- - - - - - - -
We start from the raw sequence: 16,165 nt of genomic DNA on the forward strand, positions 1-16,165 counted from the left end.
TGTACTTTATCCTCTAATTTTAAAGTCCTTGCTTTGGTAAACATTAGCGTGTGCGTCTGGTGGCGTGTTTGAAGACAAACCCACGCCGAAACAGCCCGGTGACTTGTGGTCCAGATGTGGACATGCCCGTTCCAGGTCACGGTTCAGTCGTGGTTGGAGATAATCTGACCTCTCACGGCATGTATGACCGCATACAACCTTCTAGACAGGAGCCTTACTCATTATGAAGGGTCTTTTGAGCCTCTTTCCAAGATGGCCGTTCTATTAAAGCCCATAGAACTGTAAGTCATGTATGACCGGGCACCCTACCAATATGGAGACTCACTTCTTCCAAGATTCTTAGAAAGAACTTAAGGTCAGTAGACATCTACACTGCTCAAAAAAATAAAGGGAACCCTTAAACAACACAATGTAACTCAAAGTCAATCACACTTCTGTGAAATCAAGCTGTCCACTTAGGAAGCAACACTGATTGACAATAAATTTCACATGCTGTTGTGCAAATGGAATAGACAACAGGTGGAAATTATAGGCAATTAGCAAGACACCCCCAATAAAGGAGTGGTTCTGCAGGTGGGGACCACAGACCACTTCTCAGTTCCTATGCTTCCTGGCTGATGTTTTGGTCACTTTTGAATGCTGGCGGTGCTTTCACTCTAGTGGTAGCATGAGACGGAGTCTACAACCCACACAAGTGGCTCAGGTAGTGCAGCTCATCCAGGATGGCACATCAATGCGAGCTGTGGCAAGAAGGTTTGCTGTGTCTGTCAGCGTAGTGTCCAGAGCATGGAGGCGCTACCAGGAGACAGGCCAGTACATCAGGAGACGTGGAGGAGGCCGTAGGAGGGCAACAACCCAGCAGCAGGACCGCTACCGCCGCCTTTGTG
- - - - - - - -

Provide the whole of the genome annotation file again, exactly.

We start from the raw sequence: 16,165 nt of genomic DNA on the forward strand, positions 1-16,165 counted from the left end.
TGTACTTTATCCTCTAATTTTAAAGTCCTTGCTTTGGTAAACATTAGCGTGTGCGTCTGGTGGCGTGTTTGAAGACAAACCCACGCCGAAACAGCCCGGTGACTTGTGGTCCAGATGTGGACATGCCCGTTCCAGGTCACGGTTCAGTCGTGGTTGGAGATAATCTGACCTCTCACGGCATGTATGACCGCATACAACCTTCTAGACAGGAGCCTTACTCATTATGAAGGGTCTTTTGAGCCTCTTTCCAAGATGGCCGTTCTATTAAAGCCCATAGAACTGTAAGTCATGTATGACCGGGCACCCTACCAATATGGAGACTCACTTCTTCCAAGATTCTTAGAAAGAACTTAAGGTCAGTAGACATCTACACTGCTCAAAAAAATAAAGGGAACCCTTAAACAACACAATGTAACTCAAAGTCAATCACACTTCTGTGAAATCAAGCTGTCCACTTAGGAAGCAACACTGATTGACAATAAATTTCACATGCTGTTGTGCAAATGGAATAGACAACAGGTGGAAATTATAGGCAATTAGCAAGACACCCCCAATAAAGGAGTGGTTCTGCAGGTGGGGACCACAGACCACTTCTCAGTTCCTATGCTTCCTGGCTGATGTTTTGGTCACTTTTGAATGCTGGCGGTGCTTTCACTCTAGTGGTAGCATGAGACGGAGTCTACAACCCACACAAGTGGCTCAGGTAGTGCAGCTCATCCAGGATGGCACATCAATGCGAGCTGTGGCAAGAAGGTTTGCTGTGTCTGTCAGCGTAGTGTCCAGAGCATGGAGGCGCTACCAGGAGACAGGCCAGTACATCAGGAGACGTGGAGGAGGCCGTAGGAGGGCAACAACCCAGCAGCAGGACCGCTACCGCCGCCTTTGTG